Azure Site to Site VPN with an Aruba Gateway

Reading Time: 4 minutes

As described in earlier posts I run EVE-NG in Azure. For several reasons, I need a direct connection to EVE-NG and the nodes within EVE-NG. I could use an Aruba Gateway in Azure but this would consume too much of my tight budget, so I decided to use an Azure Site to Site VPN with my Gateway at home.

The setup of the Azure Site to Site VPN was a little bit tricky, so I decided to create this post and share my findings.

Build the Azure Site to Site Gateway

Let’s start with the Azure part first. This is just a simple click through the GUI part. I use the cheapest version of the Azure Gateway to save as much money as possible so I go with the Basic VPN Gateway. I assume, that you have some basic knowledge of Azure and will not describe every detail. This would go above the scope of this post.

Create a new VNET, if you do not have already one. It could be a very simple VNET, just make sure your “Address Space” did not overlap with your local one. From that VNET create a new subnet, dedicated to the gateway. No other devices can be part of this subnet. I have two subnets in my VNET, one for the gateway and one for my EVE-NG:

Azure Site to Site VPN - Gateway Subnet
Azure Site to Site VPN – Gateway Subnet

Next, create a Basic Azure VPN using the VNET and subnet above. Also, create a new public IP, or use an existing one. This would be the IP you connect the Aruba Gateway to. “Gateway type” is VPN and “VPN type” is “Route-based”. You do not need BGB for this simple setup:

Azure Site to Site VPN - Gateway Configuration
Azure Site to Site VPN – Gateway Configuration

Now, create the “Local network gateway”. This represents the Aruba Gateway including the networks behind the gateway. This is somehow static routing as we do not use BGP:

Azure Site to Site VPN - Local Gateway
Azure Site to Site VPN – Local Gateway

Now, go back to your “Virtual network gateway” and create a new connection like the one below. Select your “Local gateway” from above and create a “Shared key”:

Azure Site to Site VPN - Add Connection
Azure Site to Site VPN – Add Connection

Afterward, select your connection and make sure you have the following “Configuration”:

Azure Site to Site VPN - Connection Configuration
Azure Site to Site VPN – Connection Configuration

That’s all you need to do for the Azure part, let’s head over to Aruba Central and configure the Aruba Gateway.

Build the Aruba Gateway Site to Site VPN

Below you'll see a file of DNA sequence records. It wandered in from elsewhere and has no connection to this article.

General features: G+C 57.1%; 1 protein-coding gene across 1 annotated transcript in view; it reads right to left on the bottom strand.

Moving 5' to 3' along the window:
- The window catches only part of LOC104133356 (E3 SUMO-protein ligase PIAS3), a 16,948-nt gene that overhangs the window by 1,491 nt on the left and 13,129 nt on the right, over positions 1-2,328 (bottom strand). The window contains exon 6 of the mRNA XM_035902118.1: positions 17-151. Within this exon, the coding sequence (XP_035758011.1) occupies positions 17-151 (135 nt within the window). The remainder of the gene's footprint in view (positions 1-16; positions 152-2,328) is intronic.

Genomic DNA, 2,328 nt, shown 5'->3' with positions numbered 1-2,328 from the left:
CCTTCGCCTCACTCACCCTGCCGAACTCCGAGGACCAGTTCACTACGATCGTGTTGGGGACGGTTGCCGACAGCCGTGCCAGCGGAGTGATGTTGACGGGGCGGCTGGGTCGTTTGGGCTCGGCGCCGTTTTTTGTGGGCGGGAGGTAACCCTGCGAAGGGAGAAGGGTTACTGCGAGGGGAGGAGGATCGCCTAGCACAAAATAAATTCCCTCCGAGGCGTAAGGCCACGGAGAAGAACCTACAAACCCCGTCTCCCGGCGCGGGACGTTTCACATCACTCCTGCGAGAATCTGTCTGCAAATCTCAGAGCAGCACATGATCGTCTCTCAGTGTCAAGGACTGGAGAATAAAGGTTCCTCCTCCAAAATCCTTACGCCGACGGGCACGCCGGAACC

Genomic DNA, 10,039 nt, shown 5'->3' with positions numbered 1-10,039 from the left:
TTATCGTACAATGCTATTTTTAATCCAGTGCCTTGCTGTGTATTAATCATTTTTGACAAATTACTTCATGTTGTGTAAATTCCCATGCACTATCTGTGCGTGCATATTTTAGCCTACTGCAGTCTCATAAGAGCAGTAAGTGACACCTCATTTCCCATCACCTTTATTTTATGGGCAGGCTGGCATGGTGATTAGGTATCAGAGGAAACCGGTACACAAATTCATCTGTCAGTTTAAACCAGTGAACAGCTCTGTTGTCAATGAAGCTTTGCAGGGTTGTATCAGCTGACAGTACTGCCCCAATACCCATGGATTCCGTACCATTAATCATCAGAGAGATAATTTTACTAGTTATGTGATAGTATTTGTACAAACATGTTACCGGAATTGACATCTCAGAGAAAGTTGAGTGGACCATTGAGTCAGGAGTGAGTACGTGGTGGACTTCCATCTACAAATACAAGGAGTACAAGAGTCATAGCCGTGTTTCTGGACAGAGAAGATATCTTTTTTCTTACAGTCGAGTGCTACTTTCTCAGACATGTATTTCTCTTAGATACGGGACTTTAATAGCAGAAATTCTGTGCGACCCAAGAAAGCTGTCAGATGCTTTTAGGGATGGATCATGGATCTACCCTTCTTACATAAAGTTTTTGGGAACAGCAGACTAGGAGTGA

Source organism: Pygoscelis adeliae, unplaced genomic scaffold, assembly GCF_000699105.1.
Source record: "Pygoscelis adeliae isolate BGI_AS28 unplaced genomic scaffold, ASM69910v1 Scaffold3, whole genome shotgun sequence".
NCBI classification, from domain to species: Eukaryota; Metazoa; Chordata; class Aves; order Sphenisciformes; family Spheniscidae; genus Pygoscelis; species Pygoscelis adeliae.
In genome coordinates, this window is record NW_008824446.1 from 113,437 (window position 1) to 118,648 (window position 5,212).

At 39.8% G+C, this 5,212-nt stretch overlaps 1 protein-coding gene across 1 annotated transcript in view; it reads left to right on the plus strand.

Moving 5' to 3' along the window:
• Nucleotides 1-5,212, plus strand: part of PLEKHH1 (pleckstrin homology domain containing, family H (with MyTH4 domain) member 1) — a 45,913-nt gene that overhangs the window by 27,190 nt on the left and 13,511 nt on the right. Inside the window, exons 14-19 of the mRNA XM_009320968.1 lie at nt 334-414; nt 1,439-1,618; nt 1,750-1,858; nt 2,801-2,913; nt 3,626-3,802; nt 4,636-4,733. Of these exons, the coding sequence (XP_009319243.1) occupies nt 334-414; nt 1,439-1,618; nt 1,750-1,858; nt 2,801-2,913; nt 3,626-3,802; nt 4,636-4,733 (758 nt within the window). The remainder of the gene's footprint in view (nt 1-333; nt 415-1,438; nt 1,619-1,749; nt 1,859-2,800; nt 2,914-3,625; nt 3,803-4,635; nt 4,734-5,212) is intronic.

I use Aruba Central to configure my Gateway for the Site to Site VPN. As a Mobility Controller is using the same underlying OS you can do the same there. The config should be quite similar.

The first step is to adjust the DPD timing for IPSec. In Aruba Central select the group with the Gateway and go to “Devices–>Gateway–>Config–>VPN–>DPD” and adjust the settings as below:

Aruba Gateway Site to Site VPN - Adjust DPD Settings
Aruba Gateway Site to Site VPN – Adjust DPD Settings

Adjust the “Tunnel MTU” to your needs.

Now go to “Devices–>Gateways–>Config–>VPN–>Site to Site” and create a new “IPSec maps”:

First, go to “Transforms” and create a new transform with the settings below:

Aruba Gateway Site to Site VPN - New Transform
Aruba Gateway Site to Site VPN – New Transform

This is to match the settings in Azure. Also, add a second “Transform” to the table. I use “default-3rd-ikev2-transform”. Without a second transform, it will not work. Even if they always chose the first one, which we created above.

Now get back to the top of the form and enter the required information:

Aruba Gateway Site to Site VPN - Configuration
Aruba Gateway Site to Site VPN – Configuration

Replace the “Name” with your name for the IPSec map. Also, replace the “Destination network” to align with your VNET in Azure. “Peer gateway IPv4” is your public IP in Azure for the Virtual Network Gateway. “Pre-Connect” is an important point. Check this one to keep the tunnel connected. Without the checkmark, the tunnel is built only if required.

“Save Settings” to finally create the config. You can now check if the tunnel is up. Either in Aruba Central:

Aruba Gateway Site to Site VPN - Tunnel Status
Aruba Gateway Site to Site VPN – Tunnel Status

Or within Azure as well:

Azure Site to Site VPN - Tunnel Status
Azure Site to Site VPN – Tunnel Status

If you find this post useful, leave me a comment and share your feedback with me. If you would like to do me a favor, share this post with your friends and social media contacts. This would really help to make this blog more popular and help others to find the information above more easily using search engines.

4 thoughts on “Azure Site to Site VPN with an Aruba Gateway”

  1. Thank you Florian, you are doing god’s work . I visit your blog every week looking for new content. Keep it up! <3 from Argentina.

    Reply
  2. Thank you Florian for this post. Just want to ask if something changes on Aruba Gateway configuration when IPsec tunnel mode is policy based not route based? We want to configure IKEv2 policy based IPsec with Mikrotik on other end. Thanks once more!

    Reply
    • Hi Andrius,

      Well, this is hard to tell as this depends on the configuration of the Mikrotik router on the other hand. I would say no, but it really depends if these two systems are compatible with each other.

      BR
      Florian

      Reply

Leave a Reply

This site uses Akismet to reduce spam. Learn how your comment data is processed.

%d bloggers like this: